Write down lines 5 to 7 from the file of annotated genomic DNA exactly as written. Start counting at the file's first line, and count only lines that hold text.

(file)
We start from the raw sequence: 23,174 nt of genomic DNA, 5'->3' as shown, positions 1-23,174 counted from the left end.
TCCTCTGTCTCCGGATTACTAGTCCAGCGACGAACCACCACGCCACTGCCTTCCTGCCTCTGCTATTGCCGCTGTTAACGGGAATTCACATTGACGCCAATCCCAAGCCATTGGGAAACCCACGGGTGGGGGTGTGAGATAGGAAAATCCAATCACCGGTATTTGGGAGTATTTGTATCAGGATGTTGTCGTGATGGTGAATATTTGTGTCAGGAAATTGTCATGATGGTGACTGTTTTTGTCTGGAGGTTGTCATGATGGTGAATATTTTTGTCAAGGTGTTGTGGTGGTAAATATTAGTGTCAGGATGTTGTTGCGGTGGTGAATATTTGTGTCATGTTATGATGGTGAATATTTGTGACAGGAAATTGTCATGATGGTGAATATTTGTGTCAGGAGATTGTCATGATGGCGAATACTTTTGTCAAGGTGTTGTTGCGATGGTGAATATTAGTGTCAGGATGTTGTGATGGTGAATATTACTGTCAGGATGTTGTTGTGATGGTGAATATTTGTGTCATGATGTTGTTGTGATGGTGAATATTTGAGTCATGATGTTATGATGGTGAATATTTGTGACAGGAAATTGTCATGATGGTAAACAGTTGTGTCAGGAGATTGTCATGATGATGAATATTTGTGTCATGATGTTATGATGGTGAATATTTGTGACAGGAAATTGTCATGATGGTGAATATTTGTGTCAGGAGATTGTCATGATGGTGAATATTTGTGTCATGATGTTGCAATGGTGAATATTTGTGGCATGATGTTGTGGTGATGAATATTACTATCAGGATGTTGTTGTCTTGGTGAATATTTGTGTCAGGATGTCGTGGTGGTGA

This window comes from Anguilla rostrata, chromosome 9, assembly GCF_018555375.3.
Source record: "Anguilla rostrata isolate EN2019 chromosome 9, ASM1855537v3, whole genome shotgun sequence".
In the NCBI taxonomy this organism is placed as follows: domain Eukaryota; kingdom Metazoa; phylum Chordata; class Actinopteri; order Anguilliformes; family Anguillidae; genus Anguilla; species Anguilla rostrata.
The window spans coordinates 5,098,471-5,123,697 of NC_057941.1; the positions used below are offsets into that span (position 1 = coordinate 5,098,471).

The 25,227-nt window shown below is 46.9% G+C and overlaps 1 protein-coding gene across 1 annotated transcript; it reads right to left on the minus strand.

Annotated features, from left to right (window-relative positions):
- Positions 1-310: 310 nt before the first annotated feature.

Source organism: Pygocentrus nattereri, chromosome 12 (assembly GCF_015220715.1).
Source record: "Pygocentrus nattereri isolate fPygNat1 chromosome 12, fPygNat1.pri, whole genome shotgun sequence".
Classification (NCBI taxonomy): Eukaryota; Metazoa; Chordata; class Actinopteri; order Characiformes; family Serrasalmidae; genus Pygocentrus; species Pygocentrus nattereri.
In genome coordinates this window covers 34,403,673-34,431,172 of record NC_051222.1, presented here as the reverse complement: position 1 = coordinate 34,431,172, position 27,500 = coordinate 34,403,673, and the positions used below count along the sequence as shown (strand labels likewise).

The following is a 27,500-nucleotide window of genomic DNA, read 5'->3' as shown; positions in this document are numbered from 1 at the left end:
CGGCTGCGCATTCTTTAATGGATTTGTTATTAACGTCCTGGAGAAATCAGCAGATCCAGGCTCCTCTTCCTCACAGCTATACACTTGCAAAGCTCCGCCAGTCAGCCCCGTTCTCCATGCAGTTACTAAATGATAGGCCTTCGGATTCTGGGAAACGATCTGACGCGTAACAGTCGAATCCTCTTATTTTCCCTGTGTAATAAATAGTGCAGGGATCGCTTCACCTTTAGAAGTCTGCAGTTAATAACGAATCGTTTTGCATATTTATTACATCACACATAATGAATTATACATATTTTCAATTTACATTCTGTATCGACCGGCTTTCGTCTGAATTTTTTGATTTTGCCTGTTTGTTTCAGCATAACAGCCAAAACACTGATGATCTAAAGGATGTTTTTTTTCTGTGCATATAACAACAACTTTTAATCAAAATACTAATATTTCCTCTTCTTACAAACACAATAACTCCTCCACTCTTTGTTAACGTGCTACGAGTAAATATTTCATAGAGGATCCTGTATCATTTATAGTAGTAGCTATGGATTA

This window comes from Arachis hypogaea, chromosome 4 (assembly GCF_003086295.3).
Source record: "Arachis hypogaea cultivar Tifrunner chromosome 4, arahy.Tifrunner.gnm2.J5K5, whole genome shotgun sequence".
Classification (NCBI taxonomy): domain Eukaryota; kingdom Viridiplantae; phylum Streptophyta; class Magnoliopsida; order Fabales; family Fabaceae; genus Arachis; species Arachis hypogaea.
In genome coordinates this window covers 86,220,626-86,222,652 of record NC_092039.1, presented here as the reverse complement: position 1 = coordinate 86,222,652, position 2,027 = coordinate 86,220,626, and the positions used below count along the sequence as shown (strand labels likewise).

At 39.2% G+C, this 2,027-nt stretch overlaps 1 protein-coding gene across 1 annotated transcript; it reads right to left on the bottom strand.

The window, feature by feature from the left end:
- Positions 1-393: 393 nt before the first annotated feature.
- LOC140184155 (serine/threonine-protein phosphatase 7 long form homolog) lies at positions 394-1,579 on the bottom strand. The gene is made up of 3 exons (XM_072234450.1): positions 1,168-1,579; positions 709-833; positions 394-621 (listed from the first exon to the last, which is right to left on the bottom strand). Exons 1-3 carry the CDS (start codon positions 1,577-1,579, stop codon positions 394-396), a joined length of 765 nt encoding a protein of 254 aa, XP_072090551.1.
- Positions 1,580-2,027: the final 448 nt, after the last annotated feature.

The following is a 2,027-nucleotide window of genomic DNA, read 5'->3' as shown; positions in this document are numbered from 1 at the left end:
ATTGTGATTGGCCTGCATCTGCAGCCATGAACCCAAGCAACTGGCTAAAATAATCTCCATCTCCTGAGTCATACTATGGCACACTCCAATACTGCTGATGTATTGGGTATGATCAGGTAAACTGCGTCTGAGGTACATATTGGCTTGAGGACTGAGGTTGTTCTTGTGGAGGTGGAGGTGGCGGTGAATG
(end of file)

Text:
In the NCBI taxonomy this organism is placed as follows: domain Eukaryota; kingdom Metazoa; phylum Chordata; class Actinopteri; order Anguilliformes; family Anguillidae; genus Anguilla; species Anguilla rostrata.
The window spans coordinates 5,098,471-5,123,697 of NC_057941.1; the positions used below are offsets into that span (position 1 = coordinate 5,098,471).

The 25,227-nt window shown below is 46.9% G+C and overlaps 1 protein-coding gene across 1 annotated transcript; it reads right to left on the minus strand.